Professor of Anthropology, Emeritus
Gerald Berreman died at the age of 83 on December 23, 2013. A native of Portland, Oregon, he joined the Department of Anthropology as an Assistant Professor soon after completing his Ph.D. at Cornell University in 1959 and remained on the faculty until his retirement in 2001. His distinguished career featured a 41-year study of caste, gender, class and environment in and around the Indian village of Sirkanda and the urban area of Dehra Dun. His later work explored how lower-caste individuals in Northern India could escape the stigma of belonging to the so-called “untouchable” class. With a lifelong interest in South Asia and the Himalayas, he also worked on environmental and development issues in India and Nepal.
Gerry was stationed from 1953 to 1955 at Maxwell Air Force Base in Montgomery, Alabama, just when the US Supreme Court abolished race segregation in public schools and in the military. It was also the time of the first rumblings of the Montgomery bus strike that lead to the American civil rights movement. Those years determined Gerry’s broadly comparative theory of social inequality that allowed him to compare caste relations in India, the American South and South Africa during apartheid.
In 1968 Gerry Berreman published a powerful diatribe in Current Anthropology under the title, “Is Anthropology Alive?” It was written in response to an acrimonious plenary meeting of the American Anthropological Association in Pittsburgh in 1966 over a resolution he had co-signed with many other noted anthropologists, including Michael Harner, Kathleen Gough, and Eric Wolf, to condemn the United States’ role in the Vietnam War. The president-elect of the Association rejected the resolution on the grounds that it did not "advance the science of anthropology" or "further the professional interests of anthropologists." Michael Harner rose to protest that if "genocide was not in the professional interests of anthropologists,” then perhaps we ought to quietly euthanize the discipline. Well, almost those words. Consequently, the chair was voted down and the resolution to condemn the war was presented, amended, and passed.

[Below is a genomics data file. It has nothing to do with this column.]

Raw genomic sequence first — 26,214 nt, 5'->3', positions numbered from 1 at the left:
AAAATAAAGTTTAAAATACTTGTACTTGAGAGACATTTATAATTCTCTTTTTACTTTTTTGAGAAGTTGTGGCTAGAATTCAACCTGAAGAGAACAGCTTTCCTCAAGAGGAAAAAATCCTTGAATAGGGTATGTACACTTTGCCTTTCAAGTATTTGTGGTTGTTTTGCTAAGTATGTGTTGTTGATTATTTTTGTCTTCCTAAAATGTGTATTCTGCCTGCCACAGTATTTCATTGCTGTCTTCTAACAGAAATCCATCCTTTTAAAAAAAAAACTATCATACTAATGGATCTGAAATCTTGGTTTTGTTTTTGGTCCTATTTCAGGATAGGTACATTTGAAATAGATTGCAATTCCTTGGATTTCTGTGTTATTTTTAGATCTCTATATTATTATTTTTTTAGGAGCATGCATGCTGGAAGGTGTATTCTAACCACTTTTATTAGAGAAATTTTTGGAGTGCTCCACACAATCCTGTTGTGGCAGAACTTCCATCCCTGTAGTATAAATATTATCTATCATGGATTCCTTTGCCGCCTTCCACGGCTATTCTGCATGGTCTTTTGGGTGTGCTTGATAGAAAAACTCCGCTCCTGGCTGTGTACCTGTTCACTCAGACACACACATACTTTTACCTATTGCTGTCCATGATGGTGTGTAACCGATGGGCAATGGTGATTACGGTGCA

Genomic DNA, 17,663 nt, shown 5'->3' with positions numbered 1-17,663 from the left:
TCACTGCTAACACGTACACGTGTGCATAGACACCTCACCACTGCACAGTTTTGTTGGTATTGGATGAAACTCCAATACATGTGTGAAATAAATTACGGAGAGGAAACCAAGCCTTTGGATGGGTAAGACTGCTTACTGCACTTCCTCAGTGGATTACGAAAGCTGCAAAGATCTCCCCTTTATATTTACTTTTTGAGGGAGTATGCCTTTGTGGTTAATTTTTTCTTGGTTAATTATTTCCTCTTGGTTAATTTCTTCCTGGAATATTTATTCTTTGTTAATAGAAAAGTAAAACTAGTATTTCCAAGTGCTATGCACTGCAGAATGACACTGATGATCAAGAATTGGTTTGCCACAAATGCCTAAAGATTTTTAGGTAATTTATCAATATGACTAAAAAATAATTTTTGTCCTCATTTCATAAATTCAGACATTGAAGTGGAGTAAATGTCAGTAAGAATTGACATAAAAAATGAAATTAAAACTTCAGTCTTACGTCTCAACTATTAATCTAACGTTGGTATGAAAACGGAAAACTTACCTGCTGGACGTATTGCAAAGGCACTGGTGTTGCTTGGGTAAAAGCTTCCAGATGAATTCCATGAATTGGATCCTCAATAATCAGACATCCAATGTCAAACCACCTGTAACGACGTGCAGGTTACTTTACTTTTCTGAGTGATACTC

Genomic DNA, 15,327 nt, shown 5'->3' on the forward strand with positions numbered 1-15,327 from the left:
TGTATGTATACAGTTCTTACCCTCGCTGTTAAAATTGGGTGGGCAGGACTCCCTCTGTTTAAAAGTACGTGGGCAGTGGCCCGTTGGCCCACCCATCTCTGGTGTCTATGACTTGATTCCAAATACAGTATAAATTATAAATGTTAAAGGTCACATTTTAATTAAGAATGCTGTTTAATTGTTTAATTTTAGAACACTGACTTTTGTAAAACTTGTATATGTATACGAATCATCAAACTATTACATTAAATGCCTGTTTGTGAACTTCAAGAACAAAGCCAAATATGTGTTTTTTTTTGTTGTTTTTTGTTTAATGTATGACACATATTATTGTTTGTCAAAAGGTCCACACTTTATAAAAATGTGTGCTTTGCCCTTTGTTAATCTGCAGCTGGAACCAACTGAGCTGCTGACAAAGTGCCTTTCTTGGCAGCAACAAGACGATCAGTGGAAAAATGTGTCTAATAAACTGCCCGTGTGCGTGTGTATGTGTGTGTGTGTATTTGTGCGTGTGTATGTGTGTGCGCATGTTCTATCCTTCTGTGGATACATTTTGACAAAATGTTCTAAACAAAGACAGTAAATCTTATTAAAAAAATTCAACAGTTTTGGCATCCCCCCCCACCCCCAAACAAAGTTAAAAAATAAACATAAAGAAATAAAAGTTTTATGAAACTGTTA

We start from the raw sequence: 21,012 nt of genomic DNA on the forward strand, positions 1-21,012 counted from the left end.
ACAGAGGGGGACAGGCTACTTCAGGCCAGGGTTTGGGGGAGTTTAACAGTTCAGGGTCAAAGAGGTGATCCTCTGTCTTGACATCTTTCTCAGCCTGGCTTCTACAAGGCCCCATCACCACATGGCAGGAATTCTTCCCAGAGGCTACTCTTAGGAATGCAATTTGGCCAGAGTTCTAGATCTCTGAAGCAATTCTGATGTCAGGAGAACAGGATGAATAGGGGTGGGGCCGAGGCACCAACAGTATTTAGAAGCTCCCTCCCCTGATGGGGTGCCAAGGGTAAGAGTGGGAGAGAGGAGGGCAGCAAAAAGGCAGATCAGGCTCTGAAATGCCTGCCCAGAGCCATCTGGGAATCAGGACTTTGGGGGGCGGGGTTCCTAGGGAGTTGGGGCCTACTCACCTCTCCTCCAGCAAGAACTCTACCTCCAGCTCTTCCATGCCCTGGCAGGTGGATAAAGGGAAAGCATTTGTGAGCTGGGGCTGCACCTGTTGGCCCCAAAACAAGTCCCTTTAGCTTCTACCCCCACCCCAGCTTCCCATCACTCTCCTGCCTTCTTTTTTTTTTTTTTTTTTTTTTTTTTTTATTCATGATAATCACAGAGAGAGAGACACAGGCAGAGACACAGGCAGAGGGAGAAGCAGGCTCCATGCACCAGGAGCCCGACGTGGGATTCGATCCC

Gerry persisted in exploring and exposing the pernicious influences of military and C.I.A. involvement in professional organizations and in research and granting foundations. In the 1960s he was involved in the University of California’s Himalayan Border Countries Research Project until he learned the extent of the project’s funding by the US Defense Department and he resigned. David Price recounts this history in his ode to Gerry – “One who Railed Against the Machine” – in a recent issue of Counter-Punch magazine. Soon after Gerry resigned from the project he wrote to Senator J. William Fulbright, explaining why he had withdrawn from the Himalayan project and how the Pentagon was manipulating anthropological research. Like other whistleblowers, Gerry suffered the consequences, when he was forced to defend himself before the Indian External Affairs Ministry in New Delhi to convince them that his new research, funded by the US Department of Health, Education and Welfare, was free of any association with US intelligence agencies like the CIA. Gerry’s article, “Bringing it All Back Home,” in Dell Hymes' game-changing, heavily Berkeley-inflected volume Reinventing Anthropology (1972), "did indeed rage against the machine, against US imperialism abroad and entanglements in the Cold War.”
Gerry’s scholarly writings were influenced by just about every social movement of the 1960s to the 1990s - the US civil rights movement, the anti-Vietnam War movement, the Free Speech movement, the feminist movement, the anti-nuclear movement, and the anti-apartheid divestment movement during which he and hundreds of Berkeley students and faculty were arrested.